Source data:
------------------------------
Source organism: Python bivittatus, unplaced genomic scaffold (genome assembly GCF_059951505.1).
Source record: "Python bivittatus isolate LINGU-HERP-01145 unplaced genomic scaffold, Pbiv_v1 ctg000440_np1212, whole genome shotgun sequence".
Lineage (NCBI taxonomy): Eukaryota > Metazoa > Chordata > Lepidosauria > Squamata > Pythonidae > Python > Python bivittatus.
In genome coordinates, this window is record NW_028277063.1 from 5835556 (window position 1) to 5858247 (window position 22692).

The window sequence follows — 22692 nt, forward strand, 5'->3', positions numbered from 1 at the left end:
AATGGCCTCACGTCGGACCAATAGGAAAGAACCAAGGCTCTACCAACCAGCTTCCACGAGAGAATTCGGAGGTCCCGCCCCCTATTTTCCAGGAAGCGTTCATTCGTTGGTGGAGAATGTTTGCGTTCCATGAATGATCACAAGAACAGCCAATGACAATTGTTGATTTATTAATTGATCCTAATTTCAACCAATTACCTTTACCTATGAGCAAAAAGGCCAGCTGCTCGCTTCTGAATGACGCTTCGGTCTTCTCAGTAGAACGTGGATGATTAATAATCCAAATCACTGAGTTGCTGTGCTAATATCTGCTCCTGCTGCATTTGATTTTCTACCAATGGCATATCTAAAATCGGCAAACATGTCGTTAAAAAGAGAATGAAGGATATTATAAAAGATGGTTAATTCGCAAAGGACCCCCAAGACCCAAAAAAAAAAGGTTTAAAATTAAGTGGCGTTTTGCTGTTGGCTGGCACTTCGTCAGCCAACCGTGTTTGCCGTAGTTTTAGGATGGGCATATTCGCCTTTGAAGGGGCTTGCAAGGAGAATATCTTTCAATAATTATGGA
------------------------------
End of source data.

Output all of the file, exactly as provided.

Source organism: Python bivittatus, unplaced genomic scaffold (genome assembly GCF_059951505.1).
Source record: "Python bivittatus isolate LINGU-HERP-01145 unplaced genomic scaffold, Pbiv_v1 ctg000440_np1212, whole genome shotgun sequence".
Lineage (NCBI taxonomy): Eukaryota > Metazoa > Chordata > Lepidosauria > Squamata > Pythonidae > Python > Python bivittatus.
In genome coordinates, this window is record NW_028277063.1 from 5835556 (window position 1) to 5858247 (window position 22692).

The window sequence follows — 22692 nt, forward strand, 5'->3', positions numbered from 1 at the left end:
AATGGCCTCACGTCGGACCAATAGGAAAGAACCAAGGCTCTACCAACCAGCTTCCACGAGAGAATTCGGAGGTCCCGCCCCCTATTTTCCAGGAAGCGTTCATTCGTTGGTGGAGAATGTTTGCGTTCCATGAATGATCACAAGAACAGCCAATGACAATTGTTGATTTATTAATTGATCCTAATTTCAACCAATTACCTTTACCTATGAGCAAAAAGGCCAGCTGCTCGCTTCTGAATGACGCTTCGGTCTTCTCAGTAGAACGTGGATGATTAATAATCCAAATCACTGAGTTGCTGTGCTAATATCTGCTCCTGCTGCATTTGATTTTCTACCAATGGCATATCTAAAATCGGCAAACATGTCGTTAAAAAGAGAATGAAGGATATTATAAAAGATGGTTAATTCGCAAAGGACCCCCAAGACCCAAAAAAAAAAGGTTTAAAATTAAGTGGCGTTTTGCTGTTGGCTGGCACTTCGTCAGCCAACCGTGTTTGCCGTAGTTTTAGGATGGGCATATTCGCCTTTGAAGGGGCTTGCAAGGAGAATATCTTTCAATAATTATGGA